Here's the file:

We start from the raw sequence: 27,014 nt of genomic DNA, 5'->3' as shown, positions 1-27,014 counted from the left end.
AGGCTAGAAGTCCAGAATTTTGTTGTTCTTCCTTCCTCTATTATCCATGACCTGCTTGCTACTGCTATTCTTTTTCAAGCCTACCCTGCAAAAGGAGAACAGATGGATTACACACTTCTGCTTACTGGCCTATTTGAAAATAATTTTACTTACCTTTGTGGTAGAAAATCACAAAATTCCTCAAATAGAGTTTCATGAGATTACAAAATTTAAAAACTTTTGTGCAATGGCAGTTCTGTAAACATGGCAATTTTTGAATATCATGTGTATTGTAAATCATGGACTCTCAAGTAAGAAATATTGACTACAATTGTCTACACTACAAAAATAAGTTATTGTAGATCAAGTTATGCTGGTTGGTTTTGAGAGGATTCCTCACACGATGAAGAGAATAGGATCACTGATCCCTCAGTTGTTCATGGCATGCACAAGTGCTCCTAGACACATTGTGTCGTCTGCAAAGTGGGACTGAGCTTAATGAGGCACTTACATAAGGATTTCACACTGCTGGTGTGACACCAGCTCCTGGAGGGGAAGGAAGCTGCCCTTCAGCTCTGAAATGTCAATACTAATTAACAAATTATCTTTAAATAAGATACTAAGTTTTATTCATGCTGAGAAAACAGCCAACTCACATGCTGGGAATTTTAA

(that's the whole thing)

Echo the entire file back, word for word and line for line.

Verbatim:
We start from the raw sequence: 27,014 nt of genomic DNA, 5'->3' as shown, positions 1-27,014 counted from the left end.
AGGCTAGAAGTCCAGAATTTTGTTGTTCTTCCTTCCTCTATTATCCATGACCTGCTTGCTACTGCTATTCTTTTTCAAGCCTACCCTGCAAAAGGAGAACAGATGGATTACACACTTCTGCTTACTGGCCTATTTGAAAATAATTTTACTTACCTTTGTGGTAGAAAATCACAAAATTCCTCAAATAGAGTTTCATGAGATTACAAAATTTAAAAACTTTTGTGCAATGGCAGTTCTGTAAACATGGCAATTTTTGAATATCATGTGTATTGTAAATCATGGACTCTCAAGTAAGAAATATTGACTACAATTGTCTACACTACAAAAATAAGTTATTGTAGATCAAGTTATGCTGGTTGGTTTTGAGAGGATTCCTCACACGATGAAGAGAATAGGATCACTGATCCCTCAGTTGTTCATGGCATGCACAAGTGCTCCTAGACACATTGTGTCGTCTGCAAAGTGGGACTGAGCTTAATGAGGCACTTACATAAGGATTTCACACTGCTGGTGTGACACCAGCTCCTGGAGGGGAAGGAAGCTGCCCTTCAGCTCTGAAATGTCAATACTAATTAACAAATTATCTTTAAATAAGATACTAAGTTTTATTCATGCTGAGAAAACAGCCAACTCACATGCTGGGAATTTTAA